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@aspyct /signal.c
Last active Jun 26, 2017

What would you like to do?
Unix signal handling example in C, SIGINT, SIGALRM, SIGHUP...
/**
* More info?
* a.dotreppe@aspyct.org
* http://aspyct.org
* @aspyct (twitter)
*
* Hope it helps :)
*/
#include <stdio.h>
#include <stdlib.h>
#include <signal.h> // sigaction(), sigsuspend(), sig*()
#include <unistd.h> // alarm()
void handle_signal(int signal);
void handle_sigalrm(int signal);
void do_sleep(int seconds);
/* Usage example
*
* First, compile and run this program:
* $ gcc signal.c
* $ ./a.out
*
* It will print out its pid. Use it from another terminal to send signals
* $ kill -HUP <pid>
* $ kill -USR1 <pid>
* $ kill -ALRM <pid>
*
* Exit the process with ^C ( = SIGINT) or SIGKILL, SIGTERM
*/
int main() {
struct sigaction sa;
// Print pid, so that we can send signals from other shells
printf("My pid is: %d\n", getpid());
// Setup the sighub handler
sa.sa_handler = &handle_signal;
// Restart the system call, if at all possible
sa.sa_flags = SA_RESTART;
// Block every signal during the handler
sigfillset(&sa.sa_mask);
// Intercept SIGHUP and SIGINT
if (sigaction(SIGHUP, &sa, NULL) == -1) {
perror("Error: cannot handle SIGHUP"); // Should not happen
}
if (sigaction(SIGUSR1, &sa, NULL) == -1) {
perror("Error: cannot handle SIGUSR1"); // Should not happen
}
// Will always fail, SIGKILL is intended to force kill your process
if (sigaction(SIGKILL, &sa, NULL) == -1) {
perror("Cannot handle SIGKILL"); // Will always happen
printf("You can never handle SIGKILL anyway...\n");
}
if (sigaction(SIGINT, &sa, NULL) == -1) {
perror("Error: cannot handle SIGINT"); // Should not happen
}
for (;;) {
printf("\nSleeping for ~3 seconds\n");
do_sleep(3); // Later to be replaced with a SIGALRM
}
}
void handle_signal(int signal) {
const char *signal_name;
sigset_t pending;
// Find out which signal we're handling
switch (signal) {
case SIGHUP:
signal_name = "SIGHUP";
break;
case SIGUSR1:
signal_name = "SIGUSR1";
break;
case SIGINT:
printf("Caught SIGINT, exiting now\n");
exit(0);
default:
fprintf(stderr, "Caught wrong signal: %d\n", signal);
return;
}
/*
* Please note that printf et al. are NOT safe to use in signal handlers.
* Look for async safe functions.
*/
printf("Caught %s, sleeping for ~3 seconds\n"
"Try sending another SIGHUP / SIGINT / SIGALRM "
"(or more) meanwhile\n", signal_name);
/*
* Indeed, all signals are blocked during this handler
* But, at least on OSX, if you send 2 other SIGHUP,
* only one will be delivered: signals are not queued
* However, if you send HUP, INT, HUP,
* you'll see that both INT and HUP are queued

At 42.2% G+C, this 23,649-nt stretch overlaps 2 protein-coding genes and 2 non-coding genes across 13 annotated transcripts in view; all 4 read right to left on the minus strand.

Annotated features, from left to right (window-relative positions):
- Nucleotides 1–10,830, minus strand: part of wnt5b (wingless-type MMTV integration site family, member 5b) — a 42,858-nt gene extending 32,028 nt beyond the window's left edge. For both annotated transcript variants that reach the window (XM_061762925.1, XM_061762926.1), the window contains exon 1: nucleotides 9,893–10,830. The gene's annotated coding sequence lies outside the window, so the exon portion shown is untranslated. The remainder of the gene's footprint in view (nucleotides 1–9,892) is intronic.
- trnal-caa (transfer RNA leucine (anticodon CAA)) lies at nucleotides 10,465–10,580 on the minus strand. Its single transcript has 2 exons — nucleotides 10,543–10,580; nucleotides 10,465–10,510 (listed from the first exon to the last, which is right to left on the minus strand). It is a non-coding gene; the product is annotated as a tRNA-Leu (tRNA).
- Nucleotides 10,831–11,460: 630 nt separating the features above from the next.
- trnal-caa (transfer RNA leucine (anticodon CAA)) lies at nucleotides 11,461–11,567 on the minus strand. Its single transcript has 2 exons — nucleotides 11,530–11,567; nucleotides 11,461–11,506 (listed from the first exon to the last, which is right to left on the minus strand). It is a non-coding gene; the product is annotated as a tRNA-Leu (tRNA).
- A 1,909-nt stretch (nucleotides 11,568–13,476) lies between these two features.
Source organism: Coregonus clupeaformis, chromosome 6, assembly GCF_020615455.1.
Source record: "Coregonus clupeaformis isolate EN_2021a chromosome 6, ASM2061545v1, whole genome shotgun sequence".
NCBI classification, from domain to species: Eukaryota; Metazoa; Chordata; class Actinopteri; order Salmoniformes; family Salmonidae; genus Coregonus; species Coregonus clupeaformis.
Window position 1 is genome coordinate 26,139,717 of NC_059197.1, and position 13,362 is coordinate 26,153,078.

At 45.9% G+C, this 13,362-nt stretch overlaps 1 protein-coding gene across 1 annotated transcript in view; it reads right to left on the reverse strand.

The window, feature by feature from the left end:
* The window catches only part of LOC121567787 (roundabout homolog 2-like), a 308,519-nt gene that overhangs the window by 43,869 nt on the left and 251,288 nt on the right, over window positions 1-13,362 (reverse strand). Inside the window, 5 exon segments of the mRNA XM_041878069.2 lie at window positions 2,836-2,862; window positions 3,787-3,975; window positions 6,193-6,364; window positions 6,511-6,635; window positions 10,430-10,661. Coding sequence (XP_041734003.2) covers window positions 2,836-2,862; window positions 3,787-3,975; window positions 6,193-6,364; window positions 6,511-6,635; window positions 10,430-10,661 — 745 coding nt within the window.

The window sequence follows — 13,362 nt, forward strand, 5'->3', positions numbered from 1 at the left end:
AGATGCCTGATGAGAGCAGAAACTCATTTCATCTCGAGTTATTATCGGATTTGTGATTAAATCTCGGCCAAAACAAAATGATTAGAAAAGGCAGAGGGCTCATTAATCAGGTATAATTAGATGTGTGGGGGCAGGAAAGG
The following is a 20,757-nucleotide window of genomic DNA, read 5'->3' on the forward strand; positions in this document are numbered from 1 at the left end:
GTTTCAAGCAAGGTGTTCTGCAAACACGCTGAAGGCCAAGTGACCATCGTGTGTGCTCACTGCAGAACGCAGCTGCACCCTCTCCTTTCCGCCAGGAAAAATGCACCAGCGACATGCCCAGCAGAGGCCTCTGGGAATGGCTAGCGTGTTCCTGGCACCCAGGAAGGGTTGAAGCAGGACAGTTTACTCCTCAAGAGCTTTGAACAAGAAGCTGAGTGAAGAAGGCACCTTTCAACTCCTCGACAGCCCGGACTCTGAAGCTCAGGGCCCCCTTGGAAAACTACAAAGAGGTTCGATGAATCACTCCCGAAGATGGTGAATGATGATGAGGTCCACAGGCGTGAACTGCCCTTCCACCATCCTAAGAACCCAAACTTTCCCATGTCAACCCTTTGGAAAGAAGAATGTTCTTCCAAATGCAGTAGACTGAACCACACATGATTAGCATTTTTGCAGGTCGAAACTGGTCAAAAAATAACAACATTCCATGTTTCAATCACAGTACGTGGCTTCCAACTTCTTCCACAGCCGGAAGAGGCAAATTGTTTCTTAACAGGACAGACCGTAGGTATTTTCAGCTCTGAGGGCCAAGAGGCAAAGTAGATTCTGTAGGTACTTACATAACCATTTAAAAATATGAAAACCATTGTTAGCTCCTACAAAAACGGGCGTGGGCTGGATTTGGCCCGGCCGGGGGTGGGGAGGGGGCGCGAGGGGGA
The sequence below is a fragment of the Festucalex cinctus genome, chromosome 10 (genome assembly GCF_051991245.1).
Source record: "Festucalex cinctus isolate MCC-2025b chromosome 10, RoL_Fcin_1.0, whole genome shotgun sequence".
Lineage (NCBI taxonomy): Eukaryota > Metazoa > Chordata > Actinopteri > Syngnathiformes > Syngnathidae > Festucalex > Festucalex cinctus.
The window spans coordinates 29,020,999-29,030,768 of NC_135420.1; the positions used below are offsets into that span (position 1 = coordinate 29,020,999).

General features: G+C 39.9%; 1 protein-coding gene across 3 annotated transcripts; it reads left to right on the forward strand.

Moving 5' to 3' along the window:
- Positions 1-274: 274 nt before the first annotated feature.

* Even more, on my system, HUP has priority over INT
*/
do_sleep(3);
printf("Done sleeping for %s\n", signal_name);
// So what did you send me while I was asleep?
sigpending(&pending);
if (sigismember(&pending, SIGHUP)) {
printf("A SIGHUP is waiting\n");
}
if (sigismember(&pending, SIGUSR1)) {
printf("A SIGUSR1 is waiting\n");
}
printf("Done handling %s\n\n", signal_name);
}
void handle_sigalrm(int signal) {
if (signal != SIGALRM) {
fprintf(stderr, "Caught wrong signal: %d\n", signal);
}
printf("Got sigalrm, do_sleep() will end\n");
}
void do_sleep(int seconds) {
struct sigaction sa;
sigset_t mask;
sa.sa_handler = &handle_sigalrm; // Intercept and ignore SIGALRM
sa.sa_flags = SA_RESETHAND; // Remove the handler after first signal
sigfillset(&sa.sa_mask);
sigaction(SIGALRM, &sa, NULL);
// Get the current signal mask
sigprocmask(0, NULL, &mask);
// Unblock SIGALRM
sigdelset(&mask, SIGALRM);
// Wait with this mask
alarm(seconds);
sigsuspend(&mask);
printf("sigsuspend() returned\n");
}

Good example man, many thanks.

idning commented Jun 17, 2014

you should not use printf in signal handler. see: http://man7.org/linux/man-pages/man7/signal.7.html

I'm reading man pages and getting buried in technical details. Not fun.

It really helps to read some neatly written code like this. I learned a lot. Thanks for this!

Owner

aspyct commented Jun 8, 2015

@idning Thanks for the remark! I added a comment to reflect that :)

Sure did help!

JoschK commented Dec 5, 2016

thanks a lot bro very helpful! replace printf with this line:
const char buf[ ] = "your message\n";
write(STDOUT_FILENO, buf, strlen(buf));

sachind commented Mar 10, 2017

Thanks.

golh30 commented Apr 11, 2017

Thanks a lot.

Instead of calling printf() from within your signal handler (bad idea) you could implement a FIFO of messages to be written and check that (calling printf() on non-empty) from your main event loop. (Basically any case where you're going to handle signals in a non-terminating fashion entails implementing one or more event loops to handle the interruption by signals and resume whatever was being done by main()).

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